One of the joys of the season has been Dahlia’s new cockpit fit out. There is the experimental cork deck, currently under test from boots, tea, Scottish wine and diesel – full report in later issues. There has also been a modification to the steering wheel, an object made of hand chilling steel, which we have clothed in a leather cover. The cockpit is now a symphony in pale blue 1970s gelcoat, cork, leather, and, alas, the pink insulating tape that marks the midships point of the wheel.
This is horrible. But such a mark is vital on a ketch for detecting how much weather helm you are getting so you know how to trim the mizzen.
It would also be handy for reversing into marina slots, except that you might as well wave a wren’s feather as try to steer Dahlia astern, and besides, marinas are nasty things, with the funk and soul of supermarket carparks. Anyway...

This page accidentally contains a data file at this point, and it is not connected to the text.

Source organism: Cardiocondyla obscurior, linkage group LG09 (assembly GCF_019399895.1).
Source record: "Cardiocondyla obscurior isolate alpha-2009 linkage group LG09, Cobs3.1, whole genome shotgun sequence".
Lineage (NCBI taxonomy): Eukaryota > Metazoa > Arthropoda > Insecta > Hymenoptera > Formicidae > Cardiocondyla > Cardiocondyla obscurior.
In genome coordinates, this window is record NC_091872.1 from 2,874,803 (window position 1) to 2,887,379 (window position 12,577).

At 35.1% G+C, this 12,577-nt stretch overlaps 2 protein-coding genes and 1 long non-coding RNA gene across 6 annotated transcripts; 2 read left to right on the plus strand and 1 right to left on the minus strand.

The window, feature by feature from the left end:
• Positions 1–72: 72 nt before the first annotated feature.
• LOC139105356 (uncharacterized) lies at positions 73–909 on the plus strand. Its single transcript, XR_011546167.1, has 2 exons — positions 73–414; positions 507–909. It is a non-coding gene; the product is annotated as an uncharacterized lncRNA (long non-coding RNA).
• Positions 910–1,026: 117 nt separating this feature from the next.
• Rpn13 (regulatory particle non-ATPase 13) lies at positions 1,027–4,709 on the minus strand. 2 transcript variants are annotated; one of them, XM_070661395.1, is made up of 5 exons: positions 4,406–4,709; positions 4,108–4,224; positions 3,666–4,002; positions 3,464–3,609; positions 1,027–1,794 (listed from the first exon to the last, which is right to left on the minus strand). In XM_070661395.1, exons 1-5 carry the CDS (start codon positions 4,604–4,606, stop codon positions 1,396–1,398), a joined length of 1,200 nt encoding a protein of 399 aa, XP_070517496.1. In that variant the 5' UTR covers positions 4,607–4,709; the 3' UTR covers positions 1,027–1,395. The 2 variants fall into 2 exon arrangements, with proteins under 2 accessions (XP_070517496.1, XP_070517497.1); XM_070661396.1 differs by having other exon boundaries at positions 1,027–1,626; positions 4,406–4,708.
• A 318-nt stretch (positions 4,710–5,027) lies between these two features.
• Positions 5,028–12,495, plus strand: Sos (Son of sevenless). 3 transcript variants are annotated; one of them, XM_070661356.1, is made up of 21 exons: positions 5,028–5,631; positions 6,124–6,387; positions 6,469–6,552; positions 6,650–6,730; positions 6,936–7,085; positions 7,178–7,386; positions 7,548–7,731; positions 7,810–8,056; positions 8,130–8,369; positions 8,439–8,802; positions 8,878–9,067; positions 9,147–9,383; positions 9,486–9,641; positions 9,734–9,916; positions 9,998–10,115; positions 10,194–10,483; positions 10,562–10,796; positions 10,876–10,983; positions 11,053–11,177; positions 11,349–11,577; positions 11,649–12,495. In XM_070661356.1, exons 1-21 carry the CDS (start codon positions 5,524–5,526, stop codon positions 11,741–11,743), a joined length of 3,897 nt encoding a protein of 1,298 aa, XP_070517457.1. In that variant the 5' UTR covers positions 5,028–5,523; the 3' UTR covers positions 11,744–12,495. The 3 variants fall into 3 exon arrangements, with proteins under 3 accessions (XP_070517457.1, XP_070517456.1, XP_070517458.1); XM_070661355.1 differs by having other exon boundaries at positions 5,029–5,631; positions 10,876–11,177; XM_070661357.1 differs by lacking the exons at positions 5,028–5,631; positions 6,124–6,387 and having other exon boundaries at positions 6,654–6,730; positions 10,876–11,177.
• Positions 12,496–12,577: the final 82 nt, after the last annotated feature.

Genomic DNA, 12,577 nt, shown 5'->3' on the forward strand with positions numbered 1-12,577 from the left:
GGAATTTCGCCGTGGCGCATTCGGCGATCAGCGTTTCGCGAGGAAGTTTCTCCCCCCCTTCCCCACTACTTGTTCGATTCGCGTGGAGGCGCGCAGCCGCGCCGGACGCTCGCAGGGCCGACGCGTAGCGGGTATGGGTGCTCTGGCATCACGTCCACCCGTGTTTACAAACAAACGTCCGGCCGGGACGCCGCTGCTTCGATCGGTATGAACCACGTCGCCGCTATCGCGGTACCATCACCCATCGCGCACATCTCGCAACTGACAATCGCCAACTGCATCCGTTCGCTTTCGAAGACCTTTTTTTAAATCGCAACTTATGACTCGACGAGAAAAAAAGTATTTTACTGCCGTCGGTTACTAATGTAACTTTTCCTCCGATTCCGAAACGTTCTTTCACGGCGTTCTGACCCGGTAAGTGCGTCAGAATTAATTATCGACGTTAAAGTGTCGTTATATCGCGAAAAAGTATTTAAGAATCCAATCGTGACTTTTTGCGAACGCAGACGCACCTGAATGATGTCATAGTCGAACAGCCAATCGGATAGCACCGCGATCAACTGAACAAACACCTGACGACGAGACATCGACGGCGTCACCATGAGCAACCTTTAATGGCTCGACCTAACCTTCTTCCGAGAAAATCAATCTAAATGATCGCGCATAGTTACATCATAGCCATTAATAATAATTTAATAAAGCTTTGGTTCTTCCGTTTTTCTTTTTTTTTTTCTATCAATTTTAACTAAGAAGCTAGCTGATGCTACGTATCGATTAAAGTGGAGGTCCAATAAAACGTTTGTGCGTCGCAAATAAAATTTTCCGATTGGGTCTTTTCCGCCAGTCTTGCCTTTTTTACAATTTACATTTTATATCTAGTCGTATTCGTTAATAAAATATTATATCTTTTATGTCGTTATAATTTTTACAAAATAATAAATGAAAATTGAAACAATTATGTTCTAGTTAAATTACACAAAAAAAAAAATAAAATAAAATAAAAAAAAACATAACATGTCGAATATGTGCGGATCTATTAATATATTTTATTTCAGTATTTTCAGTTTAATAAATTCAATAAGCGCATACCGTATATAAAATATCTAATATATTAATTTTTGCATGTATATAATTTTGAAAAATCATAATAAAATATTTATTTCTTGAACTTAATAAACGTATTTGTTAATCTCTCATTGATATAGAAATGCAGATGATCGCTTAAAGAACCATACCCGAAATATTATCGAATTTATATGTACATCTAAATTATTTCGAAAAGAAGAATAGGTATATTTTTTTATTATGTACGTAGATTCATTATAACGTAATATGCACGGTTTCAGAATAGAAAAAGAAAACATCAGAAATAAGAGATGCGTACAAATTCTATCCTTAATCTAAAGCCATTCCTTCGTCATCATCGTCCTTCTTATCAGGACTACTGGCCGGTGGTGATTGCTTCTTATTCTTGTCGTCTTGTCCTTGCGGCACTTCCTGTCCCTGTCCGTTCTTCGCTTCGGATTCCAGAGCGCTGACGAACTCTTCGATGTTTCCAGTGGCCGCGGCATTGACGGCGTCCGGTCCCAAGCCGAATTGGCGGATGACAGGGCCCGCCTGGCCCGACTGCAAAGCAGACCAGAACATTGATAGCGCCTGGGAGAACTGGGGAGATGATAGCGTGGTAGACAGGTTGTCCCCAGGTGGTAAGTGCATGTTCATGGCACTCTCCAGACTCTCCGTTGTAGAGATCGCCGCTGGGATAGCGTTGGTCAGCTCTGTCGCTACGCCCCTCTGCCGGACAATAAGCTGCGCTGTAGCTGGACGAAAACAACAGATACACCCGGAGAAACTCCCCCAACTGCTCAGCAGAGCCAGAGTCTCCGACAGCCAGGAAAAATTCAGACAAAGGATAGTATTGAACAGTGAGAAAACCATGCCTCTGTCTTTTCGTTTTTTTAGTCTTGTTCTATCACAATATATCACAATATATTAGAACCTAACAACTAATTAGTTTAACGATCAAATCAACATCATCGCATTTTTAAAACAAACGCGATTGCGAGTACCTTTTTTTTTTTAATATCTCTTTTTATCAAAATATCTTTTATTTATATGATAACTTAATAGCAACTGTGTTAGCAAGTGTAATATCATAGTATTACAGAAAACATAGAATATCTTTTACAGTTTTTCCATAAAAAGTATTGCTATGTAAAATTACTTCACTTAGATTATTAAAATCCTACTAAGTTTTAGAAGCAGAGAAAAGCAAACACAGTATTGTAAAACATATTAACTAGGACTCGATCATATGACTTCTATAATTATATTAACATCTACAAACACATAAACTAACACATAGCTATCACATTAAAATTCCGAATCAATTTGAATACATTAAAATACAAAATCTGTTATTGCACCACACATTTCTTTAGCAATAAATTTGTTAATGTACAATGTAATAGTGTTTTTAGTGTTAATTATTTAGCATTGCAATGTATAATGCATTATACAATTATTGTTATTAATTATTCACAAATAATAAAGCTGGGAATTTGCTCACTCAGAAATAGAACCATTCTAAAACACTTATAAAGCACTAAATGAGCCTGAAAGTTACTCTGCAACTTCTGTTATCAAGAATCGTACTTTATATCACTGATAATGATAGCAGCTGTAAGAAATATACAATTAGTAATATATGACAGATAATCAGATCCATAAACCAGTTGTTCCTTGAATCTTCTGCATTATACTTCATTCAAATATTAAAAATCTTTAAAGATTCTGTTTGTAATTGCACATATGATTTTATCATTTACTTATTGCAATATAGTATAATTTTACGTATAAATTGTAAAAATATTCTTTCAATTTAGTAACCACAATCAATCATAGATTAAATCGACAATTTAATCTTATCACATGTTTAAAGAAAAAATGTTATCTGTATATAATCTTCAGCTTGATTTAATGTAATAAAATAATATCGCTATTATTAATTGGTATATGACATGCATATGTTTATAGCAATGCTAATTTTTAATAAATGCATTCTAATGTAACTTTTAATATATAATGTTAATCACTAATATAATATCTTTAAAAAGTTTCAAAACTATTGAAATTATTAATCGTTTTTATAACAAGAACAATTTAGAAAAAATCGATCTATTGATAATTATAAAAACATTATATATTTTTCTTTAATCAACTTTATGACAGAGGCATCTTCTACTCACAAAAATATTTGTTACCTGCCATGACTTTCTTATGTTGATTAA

What was going to set off the new cockpit, the committee decided, was a Turk’s head to replace the pink tape. During the Winter of Knots a few years ago we used to tie some big ones. In the intervening years the process has slipped the mind. Still, we told ourselves, knots are purely a matter of maths.
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